The François Vase, a milestone in the development of Greek pottery, is a large volute krater decorated in the black-figure style which stands at 66 cm in height. Dated at circa 570/560 BCE it was found in 1844 in an Etruscan tomb in the necropolis of Fonte Rotella near Chiusi and named after its discoverer Alessandro François (it); it is now in the Museo Archeologico at Florence. It bears the inscriptions "Ergotimos mepoiesen" and "Kleitias megraphsen", meaning "Ergotimos made me" and "Kleitias painted me". It depicts over 200 figures, many with identifying inscriptions, representing a number of mythological themes. It is a topic of scholarly debate whether an overarching programme was intended. In 1900 a museum guard threw a stool at the case that contained the vase and smashed it into 638 pieces. By 1902 it had been restored by Pietro Zei, with a second reconstruction in 1973 incorporating previously missing pieces.
The pictures on the pot
The uppermost frieze, on the neck of the krater, depicts on side A the Calydonian Boar Hunt, including the heroes Meleager, Peleus, and Atalanta. The scene is flanked by two sphinxes which are separated from it by a band of lotus blossoms and palmettes. On the other side of the vessel, this zone features the dance of Athenian youths led by Theseus who is playing the lyre, standing opposite Ariadne and her nurse.
The second band on side A shows the chariot race which is part of the funeral games for Patroclus, instituted by his friend Achilles, in the last year of the Trojan War. Here, Achilles is standing in front of a bronze tripod, which would have been one of the prizes, while the participants include the Greek heroes Diomedes and Odysseus. On side B, the painted scene depicts a battle of the Lapiths and Centaurs. The most famous of these conflicts took place at the wedding party of Pirithous and Hippodamia, which is probably depicted here, as the hero Theseus is found among the combatants, a friend of Pirithous who himself was not a Lapith, but said to be among the wedding guests. The scene also includes the demise of the Lapith hero Caeneus.
The third frieze on both sides, the highest and also most prominent one because of its location on the top of the body vessel, depicts the procession of the gods to the wedding of Peleus and Thetis. Because of its large number of figures, the procession is a suitable topic to decorate the long band. The end of the procession shows Peleus between an altar and the house where Thetis can be seen sitting inside. He is greeting his teacher, the centaur Chiron, who is heading the procession together with the divine messenger Iris, followed by many other deities.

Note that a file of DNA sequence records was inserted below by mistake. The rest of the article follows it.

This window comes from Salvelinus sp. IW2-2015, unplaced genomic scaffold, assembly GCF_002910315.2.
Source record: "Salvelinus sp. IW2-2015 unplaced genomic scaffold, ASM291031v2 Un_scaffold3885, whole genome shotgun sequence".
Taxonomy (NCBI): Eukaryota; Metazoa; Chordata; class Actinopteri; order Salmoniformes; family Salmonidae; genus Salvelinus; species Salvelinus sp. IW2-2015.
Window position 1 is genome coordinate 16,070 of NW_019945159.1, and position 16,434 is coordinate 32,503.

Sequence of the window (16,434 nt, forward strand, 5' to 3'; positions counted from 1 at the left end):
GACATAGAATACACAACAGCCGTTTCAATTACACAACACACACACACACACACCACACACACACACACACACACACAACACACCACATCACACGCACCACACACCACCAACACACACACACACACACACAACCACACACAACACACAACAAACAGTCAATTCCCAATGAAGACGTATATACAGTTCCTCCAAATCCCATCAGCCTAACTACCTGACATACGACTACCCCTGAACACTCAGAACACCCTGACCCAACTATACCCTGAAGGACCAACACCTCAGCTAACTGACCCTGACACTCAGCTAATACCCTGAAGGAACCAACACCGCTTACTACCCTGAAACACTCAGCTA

The fourth frieze on side A depicts Achilles’ ambush on Troilus outside the gates of Troy, side B shows the return of Hephaestus to Olympus. Hephaestus, sitting on a mule, is led to the Olympian gods by Dionysus, followed by a group of silens and nymphs.
The fifth frieze shows sphinxes and griffins flanking lotus blossom and palmettes ornaments and panthers and lions attacking bulls, a boar, and a deer.
On the foot of the vessel, there is on both sides a depiction of the battle between the Pygmies and the cranes.
The handles are decorated as well, showing on their outer sides the so-called Mistress of Animals above a vignette showing Ajax carrying the dead Achilles. The fields on the inner sides of the handles above the rim of the pot each feature a Gorgon in motion.
- "Making"/"poiein" and "painting"/"graphein" as two different activities in pottery are distinguished in painted signatures on ancient Greek pots as early as the middle of the 7th century BCE; while the first extant signature stating that someone "made" a pot comes from the late 8th century BCE, we find the earliest reference to its "painting" in an inscription on a pot dating from the middle of the 7th century BCE (see R. Wachter, Non-Attic Greek Vase Inscriptions, Oxford 2001, EUC 1 and IOI 5, respectively).
- So-called because it depicts the culmination of the procession shown on the vessel’s main frieze, the top band on the body, which is also the highest of all.
- For the exact nature of the relationship between Achilles and Patroclus, see the article on Achilles and Patroclus.
- Antonio Minto: Il Vaso François, Florence 1960
- Mauro Cristofani et al.: Materiali per servire alla storia del Vaso François (Bollettino d'arte, Serie speciale 1), Rome 1981
- John D. Beazley: The Development of Attic Black-Figure, 2nd rev. ed., Berkeley 1986, 24-34
- Thomas H. Carpenter: Art and Myth in Ancient Greece: A Handbook, London 1991
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